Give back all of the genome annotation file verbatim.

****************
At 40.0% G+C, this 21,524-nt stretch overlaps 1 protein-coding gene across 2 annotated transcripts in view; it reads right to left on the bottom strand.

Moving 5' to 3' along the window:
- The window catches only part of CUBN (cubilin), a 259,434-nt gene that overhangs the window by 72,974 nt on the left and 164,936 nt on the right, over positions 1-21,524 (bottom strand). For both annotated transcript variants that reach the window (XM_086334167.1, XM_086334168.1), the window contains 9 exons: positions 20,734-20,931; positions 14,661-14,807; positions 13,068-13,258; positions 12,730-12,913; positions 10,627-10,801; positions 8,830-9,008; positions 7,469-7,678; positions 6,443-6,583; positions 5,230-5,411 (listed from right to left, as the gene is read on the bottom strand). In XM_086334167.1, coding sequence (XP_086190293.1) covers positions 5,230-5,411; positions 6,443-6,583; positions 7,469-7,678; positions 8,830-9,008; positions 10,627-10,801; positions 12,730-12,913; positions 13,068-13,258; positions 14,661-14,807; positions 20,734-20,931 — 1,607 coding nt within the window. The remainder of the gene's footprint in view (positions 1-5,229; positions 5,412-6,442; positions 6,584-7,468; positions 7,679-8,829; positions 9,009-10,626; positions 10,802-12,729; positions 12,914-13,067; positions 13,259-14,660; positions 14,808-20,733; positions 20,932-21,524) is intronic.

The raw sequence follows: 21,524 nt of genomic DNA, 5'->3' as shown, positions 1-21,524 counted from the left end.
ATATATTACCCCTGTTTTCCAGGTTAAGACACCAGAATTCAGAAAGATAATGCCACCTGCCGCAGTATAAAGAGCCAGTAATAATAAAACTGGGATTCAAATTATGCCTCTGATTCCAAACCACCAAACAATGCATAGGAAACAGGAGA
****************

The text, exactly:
At 40.0% G+C, this 21,524-nt stretch overlaps 1 protein-coding gene across 2 annotated transcripts in view; it reads right to left on the bottom strand.

Moving 5' to 3' along the window:
- The window catches only part of CUBN (cubilin), a 259,434-nt gene that overhangs the window by 72,974 nt on the left and 164,936 nt on the right, over positions 1-21,524 (bottom strand). For both annotated transcript variants that reach the window (XM_086334167.1, XM_086334168.1), the window contains 9 exons: positions 20,734-20,931; positions 14,661-14,807; positions 13,068-13,258; positions 12,730-12,913; positions 10,627-10,801; positions 8,830-9,008; positions 7,469-7,678; positions 6,443-6,583; positions 5,230-5,411 (listed from right to left, as the gene is read on the bottom strand). In XM_086334167.1, coding sequence (XP_086190293.1) covers positions 5,230-5,411; positions 6,443-6,583; positions 7,469-7,678; positions 8,830-9,008; positions 10,627-10,801; positions 12,730-12,913; positions 13,068-13,258; positions 14,661-14,807; positions 20,734-20,931 — 1,607 coding nt within the window. The remainder of the gene's footprint in view (positions 1-5,229; positions 5,412-6,442; positions 6,584-7,468; positions 7,679-8,829; positions 9,009-10,626; positions 10,802-12,729; positions 12,914-13,067; positions 13,259-14,660; positions 14,808-20,733; positions 20,932-21,524) is intronic.

The raw sequence follows: 21,524 nt of genomic DNA, 5'->3' as shown, positions 1-21,524 counted from the left end.
ATATATTACCCCTGTTTTCCAGGTTAAGACACCAGAATTCAGAAAGATAATGCCACCTGCCGCAGTATAAAGAGCCAGTAATAATAAAACTGGGATTCAAATTATGCCTCTGATTCCAAACCACCAAACAATGCATAGGAAACAGGAGA